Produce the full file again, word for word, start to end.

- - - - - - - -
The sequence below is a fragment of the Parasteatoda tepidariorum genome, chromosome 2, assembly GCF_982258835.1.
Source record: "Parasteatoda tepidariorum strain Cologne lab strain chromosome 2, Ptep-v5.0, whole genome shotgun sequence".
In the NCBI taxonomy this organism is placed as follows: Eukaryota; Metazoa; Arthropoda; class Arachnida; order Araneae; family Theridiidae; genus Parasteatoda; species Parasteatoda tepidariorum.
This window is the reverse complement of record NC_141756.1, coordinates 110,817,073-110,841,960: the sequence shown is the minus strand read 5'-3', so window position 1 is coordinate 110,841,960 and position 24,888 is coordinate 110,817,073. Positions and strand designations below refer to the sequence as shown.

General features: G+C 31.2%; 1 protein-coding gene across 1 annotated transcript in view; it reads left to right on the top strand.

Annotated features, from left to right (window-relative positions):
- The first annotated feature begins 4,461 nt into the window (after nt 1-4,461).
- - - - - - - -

The sequence below is a fragment of the Parasteatoda tepidariorum genome, chromosome 2, assembly GCF_982258835.1.
Source record: "Parasteatoda tepidariorum strain Cologne lab strain chromosome 2, Ptep-v5.0, whole genome shotgun sequence".
In the NCBI taxonomy this organism is placed as follows: Eukaryota; Metazoa; Arthropoda; class Arachnida; order Araneae; family Theridiidae; genus Parasteatoda; species Parasteatoda tepidariorum.
This window is the reverse complement of record NC_141756.1, coordinates 110,817,073-110,841,960: the sequence shown is the minus strand read 5'-3', so window position 1 is coordinate 110,841,960 and position 24,888 is coordinate 110,817,073. Positions and strand designations below refer to the sequence as shown.

General features: G+C 31.2%; 1 protein-coding gene across 1 annotated transcript in view; it reads left to right on the top strand.

Annotated features, from left to right (window-relative positions):
- The first annotated feature begins 4,461 nt into the window (after nt 1-4,461).